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Lindsey McMaster: Working Girls in the West: Representations of Wage-Earning Women.

Lindsey McMaster, Working Girls in the West: Representations of Wage-Earning Women (Vancouver: University of British Columbia Press 2008)

LINDSEY McMASTER has contributed a refreshing new interdisciplinary analysis of representations of urban working girls in western Canada at the turn of the 20th century. By placing working-class white girls at the centre of the frame during a period of social and cultural change in western Canadian history, McMaster gives these young women agency and cultural power. Her work balances the emphasis on working girls as objects of exploitation and reform in existing interpretations of women's work and activism, with a closer attention to their active position on the transformative edge of gender, class, and ethnic relations in the West.

McMaster argues that representations of working girls took on a particular power and meaning in western Canada, still emerging from its frontier status. Rapid population growth, immigration, industrialization, and a statistical preponderance of men (particularly young single men) render the western experience of gender relations distinctive. This, while not an entirely new argument, is persuasive as far as it goes, and is more than justification enough to re-visit the working girl phenomenon from a western perspective. However, region is a more complex reality than the book sometimes attests. Differences between cities like Vancouver, Winnipeg, and Saskatoon are de-emphasized in favour of the categorical West. This might be a less significant problem if McMaster had drawn more consistently from a range of sources and examples from a variety of western Canadian cities. In discussing representations of women in fiction, for example, McMaster has chosen works that depict women in Vancouver, and in some cases eastern Canada, but none that discuss working girls in Winnipeg, the West's major metropolis in this period.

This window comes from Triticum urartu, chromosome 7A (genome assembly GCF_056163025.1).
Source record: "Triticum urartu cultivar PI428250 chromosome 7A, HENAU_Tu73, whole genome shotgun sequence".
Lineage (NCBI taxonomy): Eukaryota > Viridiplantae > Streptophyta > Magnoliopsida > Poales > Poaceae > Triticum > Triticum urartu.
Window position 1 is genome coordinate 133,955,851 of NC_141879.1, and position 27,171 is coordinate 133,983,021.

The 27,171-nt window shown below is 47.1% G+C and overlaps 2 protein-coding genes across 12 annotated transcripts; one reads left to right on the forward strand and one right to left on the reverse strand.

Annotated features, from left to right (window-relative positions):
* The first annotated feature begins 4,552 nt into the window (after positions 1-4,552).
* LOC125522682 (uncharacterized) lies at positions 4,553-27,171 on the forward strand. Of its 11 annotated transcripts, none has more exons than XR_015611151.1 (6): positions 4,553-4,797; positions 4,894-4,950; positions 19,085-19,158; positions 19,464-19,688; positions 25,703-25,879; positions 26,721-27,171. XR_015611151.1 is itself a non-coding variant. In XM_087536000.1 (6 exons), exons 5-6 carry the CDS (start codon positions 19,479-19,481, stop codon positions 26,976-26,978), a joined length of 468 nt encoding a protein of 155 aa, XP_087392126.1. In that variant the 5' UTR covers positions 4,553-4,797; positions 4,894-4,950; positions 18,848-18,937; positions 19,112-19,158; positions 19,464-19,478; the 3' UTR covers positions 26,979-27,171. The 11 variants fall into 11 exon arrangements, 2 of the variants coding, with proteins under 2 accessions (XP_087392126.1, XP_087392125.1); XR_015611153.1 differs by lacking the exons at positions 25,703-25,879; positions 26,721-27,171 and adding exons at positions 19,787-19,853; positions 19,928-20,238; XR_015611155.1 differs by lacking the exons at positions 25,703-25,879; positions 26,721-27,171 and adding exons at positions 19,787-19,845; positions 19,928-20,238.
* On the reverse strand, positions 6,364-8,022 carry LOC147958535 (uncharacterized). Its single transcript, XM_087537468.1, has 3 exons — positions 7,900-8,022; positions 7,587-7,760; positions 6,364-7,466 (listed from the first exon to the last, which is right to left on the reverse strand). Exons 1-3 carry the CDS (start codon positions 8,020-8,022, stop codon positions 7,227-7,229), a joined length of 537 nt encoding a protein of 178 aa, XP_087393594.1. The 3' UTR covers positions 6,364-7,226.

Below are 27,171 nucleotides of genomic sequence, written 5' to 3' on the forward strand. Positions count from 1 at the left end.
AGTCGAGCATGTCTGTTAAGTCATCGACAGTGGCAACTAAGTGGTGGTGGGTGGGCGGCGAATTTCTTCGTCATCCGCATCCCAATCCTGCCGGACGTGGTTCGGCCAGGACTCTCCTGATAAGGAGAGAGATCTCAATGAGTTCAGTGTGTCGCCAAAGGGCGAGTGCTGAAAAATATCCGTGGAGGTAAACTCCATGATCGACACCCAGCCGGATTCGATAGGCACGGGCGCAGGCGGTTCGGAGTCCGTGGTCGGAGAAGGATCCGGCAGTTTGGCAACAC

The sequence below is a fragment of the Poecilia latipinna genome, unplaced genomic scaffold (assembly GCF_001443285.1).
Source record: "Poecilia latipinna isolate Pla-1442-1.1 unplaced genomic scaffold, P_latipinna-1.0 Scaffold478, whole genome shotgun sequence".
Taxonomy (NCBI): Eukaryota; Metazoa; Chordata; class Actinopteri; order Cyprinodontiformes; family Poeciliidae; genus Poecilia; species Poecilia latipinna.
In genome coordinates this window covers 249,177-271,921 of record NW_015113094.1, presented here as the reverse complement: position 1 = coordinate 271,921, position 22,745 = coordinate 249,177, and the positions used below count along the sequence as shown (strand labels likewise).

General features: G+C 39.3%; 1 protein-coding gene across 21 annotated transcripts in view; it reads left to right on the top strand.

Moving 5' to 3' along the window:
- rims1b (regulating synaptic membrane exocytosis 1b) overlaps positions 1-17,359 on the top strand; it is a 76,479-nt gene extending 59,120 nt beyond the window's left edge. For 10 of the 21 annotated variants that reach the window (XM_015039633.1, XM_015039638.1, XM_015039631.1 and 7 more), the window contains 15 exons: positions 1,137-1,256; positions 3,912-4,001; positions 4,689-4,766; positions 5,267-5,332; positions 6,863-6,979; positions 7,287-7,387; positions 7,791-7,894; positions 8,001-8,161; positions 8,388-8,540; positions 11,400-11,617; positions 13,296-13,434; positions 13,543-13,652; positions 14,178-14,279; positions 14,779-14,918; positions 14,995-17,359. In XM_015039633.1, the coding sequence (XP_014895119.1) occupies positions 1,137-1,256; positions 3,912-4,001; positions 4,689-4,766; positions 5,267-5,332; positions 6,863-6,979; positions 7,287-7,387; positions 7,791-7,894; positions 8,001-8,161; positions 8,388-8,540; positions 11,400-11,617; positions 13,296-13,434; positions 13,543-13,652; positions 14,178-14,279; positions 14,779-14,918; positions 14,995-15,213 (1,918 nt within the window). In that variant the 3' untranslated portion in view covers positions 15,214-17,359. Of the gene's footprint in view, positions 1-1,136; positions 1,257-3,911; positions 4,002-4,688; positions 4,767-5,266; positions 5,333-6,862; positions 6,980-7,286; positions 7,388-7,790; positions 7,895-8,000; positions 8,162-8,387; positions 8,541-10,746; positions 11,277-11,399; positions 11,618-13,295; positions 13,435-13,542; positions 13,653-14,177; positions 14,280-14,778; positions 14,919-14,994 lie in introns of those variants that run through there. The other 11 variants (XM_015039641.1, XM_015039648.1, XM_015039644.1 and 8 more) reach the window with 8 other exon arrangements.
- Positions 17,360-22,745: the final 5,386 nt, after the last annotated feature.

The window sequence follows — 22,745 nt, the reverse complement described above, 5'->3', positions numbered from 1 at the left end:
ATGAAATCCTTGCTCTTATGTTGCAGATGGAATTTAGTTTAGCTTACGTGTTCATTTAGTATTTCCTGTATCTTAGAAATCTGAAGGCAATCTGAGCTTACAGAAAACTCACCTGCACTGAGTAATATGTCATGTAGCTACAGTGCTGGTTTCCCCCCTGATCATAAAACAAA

McMaster's fresh deployment of North American scholarship on working girls, including that of Carolyn Strange, Kathy Peiss, and Nan Enstad, as well as the insights of working-class cultural historians such as Michael Denning, demonstrates the ongoing potential for working-class history of a cultural studies approach. The book is not slavishly focused on discourse and subtly employs critical theory in a way that will make most historians (and their students) comfortable. McMaster displays a facility in analyzing texts of a diverse variety, choosing to look not only at the words of social reformers and liberal critics, but also those of the labour press, literary sources, and autobiography. Literary representations, according to McMaster, "transcend the narrow view of the working girls that dominates the reform rhetoric about her," and allow the reader a sense of "women's individual choices, attitudes, and outlooks." (6) It is her attention to poems, novels, and autobiographical texts that most contribute to the book's originality. Much of this was new material to me: I look forward to tracking down and reading the 1919 autobiography of prostitute Madeleine Blair, for example. Perhaps it is to McMaster's credit that I began thinking of other possible texts worth re-reading for their insights into the lives of working girls, radicals, and other marginal women, such as Francis Marion Beynon's Aleta Day, or Douglas Durkin's The Magpie.

McMaster is a dexterous writer and interpreter of her sources, and I especially appreciated her light touch and attention to fun, passion, and social interaction. Her discussion of women in the Winnipeg General Strike (ever a well-trod subject) is genuinely new. It is a significant achievement to so fluidly weave together a study that discusses everything from domestic and factory work, sexual harassment, and women's picket line violence to working girls' fashion, courting, and dime novels.